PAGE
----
Wednesday, January 11, 2017

Seven Vices & Virtues: Gluttony & Temperance

Gluttony and temperance are polar opposites. Gluttony represents overindulgence. Temperance symbolizes an ability to exercise self-control. As simple as these definitions are, however, both words are a bit exotic and relatively unknown to contemporary audiences.


What familiarity there is for these terms calls to mind particular images. For gluttony, one almost certainly pictures a character like Friar Tuck from the Robin Hood saga. The jolly good Friar never had a shortage of ale, and his round belly was always ready for a feast. This love of food and drink makes him an obvious symbol of gluttony.


Temperance is a relatively unknown word for many younger people. It likely reminds older folks of temperance movements that sought to ban or limit alcohol. The American Temperance Society was a major force in the US with tens of thousands of members pledging to abstain from alcohol. Various temperance movements across the world have stood in opposition to Western tolerance of excessive drinking and general drunkenness.

These images point us in the right direction, but they merely scratch the surface. Being a gluttonous person is not about being overweight. Being a temperate person may or may not involve abstinence from alcohol.

Gluttony and temperance are about how you receive the greatest sensual pleasures of this life. Do you receive them with gratitude and in moderation? Do you enjoy these gifts only as needed to make life beautiful? Or do you lack self-control, tricking yourself into believing that more is better? Do you overindulge, destroying what is innately good and beautiful about who you are?

Gluttonous people lack the sensibility and wisdom to know when enough is enough. Gluttons lose perspective and are not honest with themselves. Instead of eating so that they might live, gluttons live so that they might eat. Consumption becomes the goal rather than a function to be controlled and enjoyed. A gluttonous lifestyle destroys a person’s overall health and beauty.

Temperate people, by contrast, have a deep appreciation for the greatest pleasures of this life. Out of respect for those gifts, they desire to acquire or enjoy no more of them than necessary. Knowing when to stop, temperate people radiate a true beauty that comes from being in control of themselves and respecting the needs of others.

With how much restraint do you enjoy life's greatest pleasures? Do you live in order to indulge in life’s pleasures? Or do you exercise self-control, allowing life's pleasures to sustain your existence? This Sunday at the College Church, we'll talk about how to identity gluttony and how to become a more temperate person.

Tuesday, January 3, 2017

Seven Vices and Seven Virtues (intro)

This Sunday, January 8, I’m starting a new series of lessons on vices and virtues. Dating back to the fourth century, much of the Christian world has grouped all sins into several major categories. In their efforts to become perfect, the desert fathers were the ones who created eight groupings of sins. John Cassian brought their work out of the desert and into the major centers of Western civilization. Pope Gregory 1 then reorganized the list about 590 AD. He created the well-known and widely-accepted catalog known as the “Seven Deadly Sins.” Thomas Aquinas, Geoffrey Chaucer and many other major teachers, writers and leaders have used these lists as sufficient representations of all the sins that afflict humankind. My sermons will work off this list.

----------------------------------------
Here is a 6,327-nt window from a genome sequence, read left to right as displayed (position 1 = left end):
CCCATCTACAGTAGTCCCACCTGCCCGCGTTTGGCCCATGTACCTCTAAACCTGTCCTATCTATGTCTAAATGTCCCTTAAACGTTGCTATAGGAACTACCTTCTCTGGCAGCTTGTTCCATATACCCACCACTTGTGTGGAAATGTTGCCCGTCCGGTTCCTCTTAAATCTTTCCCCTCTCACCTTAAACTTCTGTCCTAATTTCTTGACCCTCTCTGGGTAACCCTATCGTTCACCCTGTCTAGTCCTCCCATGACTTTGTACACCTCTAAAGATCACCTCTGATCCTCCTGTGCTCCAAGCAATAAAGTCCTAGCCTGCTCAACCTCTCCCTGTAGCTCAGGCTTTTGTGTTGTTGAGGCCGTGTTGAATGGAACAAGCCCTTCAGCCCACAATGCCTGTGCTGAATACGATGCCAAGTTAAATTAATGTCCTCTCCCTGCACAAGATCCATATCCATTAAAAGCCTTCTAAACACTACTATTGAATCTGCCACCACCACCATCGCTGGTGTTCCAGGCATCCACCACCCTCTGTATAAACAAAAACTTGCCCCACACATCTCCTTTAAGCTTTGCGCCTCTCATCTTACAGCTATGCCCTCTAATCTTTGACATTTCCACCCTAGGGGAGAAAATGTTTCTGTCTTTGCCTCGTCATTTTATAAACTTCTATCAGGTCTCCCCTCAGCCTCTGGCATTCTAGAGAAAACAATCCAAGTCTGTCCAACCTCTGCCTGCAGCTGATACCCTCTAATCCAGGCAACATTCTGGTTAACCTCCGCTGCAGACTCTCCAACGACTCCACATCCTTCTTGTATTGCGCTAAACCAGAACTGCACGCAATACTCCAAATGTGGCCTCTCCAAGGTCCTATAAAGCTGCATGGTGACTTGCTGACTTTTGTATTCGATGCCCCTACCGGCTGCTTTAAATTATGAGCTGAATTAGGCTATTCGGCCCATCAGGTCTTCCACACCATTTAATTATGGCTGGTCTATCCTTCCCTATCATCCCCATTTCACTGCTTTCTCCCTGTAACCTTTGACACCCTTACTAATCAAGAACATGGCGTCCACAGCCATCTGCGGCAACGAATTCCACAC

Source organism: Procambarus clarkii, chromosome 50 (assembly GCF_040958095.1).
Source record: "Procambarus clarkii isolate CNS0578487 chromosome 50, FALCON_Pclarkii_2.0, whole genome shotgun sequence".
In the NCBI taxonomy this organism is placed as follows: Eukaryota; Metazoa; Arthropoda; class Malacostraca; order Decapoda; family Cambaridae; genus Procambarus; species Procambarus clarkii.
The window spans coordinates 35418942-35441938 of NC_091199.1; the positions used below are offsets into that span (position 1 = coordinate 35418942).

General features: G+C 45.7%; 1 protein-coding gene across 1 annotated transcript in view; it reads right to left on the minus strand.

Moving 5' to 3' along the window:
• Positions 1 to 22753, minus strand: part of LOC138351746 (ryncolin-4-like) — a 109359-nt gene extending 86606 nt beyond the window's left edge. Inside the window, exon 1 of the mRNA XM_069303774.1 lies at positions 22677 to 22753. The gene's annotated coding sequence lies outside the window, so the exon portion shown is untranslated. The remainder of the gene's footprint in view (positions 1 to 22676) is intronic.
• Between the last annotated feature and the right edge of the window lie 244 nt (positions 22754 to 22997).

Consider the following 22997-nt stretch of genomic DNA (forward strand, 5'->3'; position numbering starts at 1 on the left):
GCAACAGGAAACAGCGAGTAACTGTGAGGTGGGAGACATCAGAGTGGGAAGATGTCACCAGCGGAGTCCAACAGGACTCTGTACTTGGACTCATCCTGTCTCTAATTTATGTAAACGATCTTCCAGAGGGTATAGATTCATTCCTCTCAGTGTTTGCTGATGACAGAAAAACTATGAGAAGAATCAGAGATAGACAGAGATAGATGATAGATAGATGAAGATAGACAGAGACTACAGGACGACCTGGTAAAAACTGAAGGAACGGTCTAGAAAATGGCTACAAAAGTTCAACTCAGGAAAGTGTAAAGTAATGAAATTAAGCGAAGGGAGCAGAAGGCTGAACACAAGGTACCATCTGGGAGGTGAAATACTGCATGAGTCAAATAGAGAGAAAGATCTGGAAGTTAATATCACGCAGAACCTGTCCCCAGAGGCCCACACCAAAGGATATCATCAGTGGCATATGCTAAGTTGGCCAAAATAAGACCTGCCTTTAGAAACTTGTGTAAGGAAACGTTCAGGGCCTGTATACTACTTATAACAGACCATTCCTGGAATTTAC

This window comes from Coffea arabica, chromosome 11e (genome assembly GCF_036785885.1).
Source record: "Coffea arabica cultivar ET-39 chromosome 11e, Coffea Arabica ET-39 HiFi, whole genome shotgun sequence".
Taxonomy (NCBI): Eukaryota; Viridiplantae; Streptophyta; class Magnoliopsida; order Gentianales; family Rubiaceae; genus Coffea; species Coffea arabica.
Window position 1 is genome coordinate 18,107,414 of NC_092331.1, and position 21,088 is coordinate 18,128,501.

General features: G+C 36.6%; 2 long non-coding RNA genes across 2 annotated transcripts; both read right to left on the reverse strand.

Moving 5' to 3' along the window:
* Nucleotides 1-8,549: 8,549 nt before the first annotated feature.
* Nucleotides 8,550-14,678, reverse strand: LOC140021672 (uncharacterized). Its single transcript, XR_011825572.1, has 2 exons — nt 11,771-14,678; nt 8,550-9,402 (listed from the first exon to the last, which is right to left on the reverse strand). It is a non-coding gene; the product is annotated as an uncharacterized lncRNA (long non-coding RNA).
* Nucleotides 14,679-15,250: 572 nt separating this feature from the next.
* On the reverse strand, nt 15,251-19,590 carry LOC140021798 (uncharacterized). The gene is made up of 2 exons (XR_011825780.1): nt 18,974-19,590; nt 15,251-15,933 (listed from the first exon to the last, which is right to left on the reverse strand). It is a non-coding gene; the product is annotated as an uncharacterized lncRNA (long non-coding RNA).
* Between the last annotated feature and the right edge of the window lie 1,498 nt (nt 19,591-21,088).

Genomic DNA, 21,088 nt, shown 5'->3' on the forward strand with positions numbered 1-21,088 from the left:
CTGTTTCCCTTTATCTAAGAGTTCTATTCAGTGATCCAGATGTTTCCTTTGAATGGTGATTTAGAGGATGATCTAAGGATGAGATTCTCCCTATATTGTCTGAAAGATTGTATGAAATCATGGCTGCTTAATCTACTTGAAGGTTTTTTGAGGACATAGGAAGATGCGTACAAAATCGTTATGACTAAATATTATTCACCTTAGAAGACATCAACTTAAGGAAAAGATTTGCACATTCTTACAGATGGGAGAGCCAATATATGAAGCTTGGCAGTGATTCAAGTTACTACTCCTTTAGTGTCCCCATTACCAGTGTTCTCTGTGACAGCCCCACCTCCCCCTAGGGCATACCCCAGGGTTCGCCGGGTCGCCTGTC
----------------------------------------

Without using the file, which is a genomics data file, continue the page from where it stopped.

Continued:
Hieronymus Bosch’s The Seven Deadly Sins and the Four Last Things

The listing of “major sins” is nothing new. It goes back to the Bible. The wise teacher listed 7 “abominations” in Proverbs 6:16-19. Paul’s writings include several vice lists including 15 “works of the flesh” in Galatians 5:19-21. We find another, similar catalog of wrongs in Revelation 21:8.

But what is the goal of listing and describing sins that plague us? And shouldn’t the list be updated to match our changing times?

We talk about sin in order to defeat it. While it’s true that some folks discuss sin in order to glorify it, Christians should examine sin in order to name and understand their enemy. “God is light, and in him is no darkness at all.” The evil things that remain in darkness are allowed to run rampant in your life and in our world. Sins left in the dark destroy and create havoc. When we name sin, however, and confess its power in our own lives, we allow the light of God to shine on what was previously dark. God’s light has the power to bring confession, repentance, healing and wholeness.

The ancient list of seven vices needs no updating. They comprise the most basic categories of destructive thoughts and behaviors. As we’ll see over the next seven weeks, these seven sum up our most basic weaknesses and adequately describe the dark powers that plague us all.

To replace the seven vices, there are seven Christian virtues. Like the seven sins, these are also described in the Bible and are deeply rooted in Christian thought. I’ll encourage us to seek these seven virtuous qualities that build us up and make us into godlier people.

Will you join me in this exploration of vice and virtue? As we start 2017, will you dedicate yourself to being people who bring glory to God in all that you do? Will you allow God’s light to shine on the dark recesses of your thoughts and actions? I pray that my messages will build us up as you pursue a right relationship with God and with others in this New Year.

Tuesday, December 6, 2016

The "Simple" Commandment to Love

"The commandments, 'You shall not commit adultery; You shall not murder; You shall not steal; You shall not covet'; and any other commandment, are summed up in this word, 'Love your neighbor as yourself.'"

The things God wants from us don't comprise a lengthy list of rules and regulations. What God wants is simple to say but hard to do. You can sum up everything God wants from you with one word: Love. It says it all. Love God. Love people. End of story.

Of course the logical question that follows unearths the difficulty of obeying this simply-spoken command: What does it mean to love?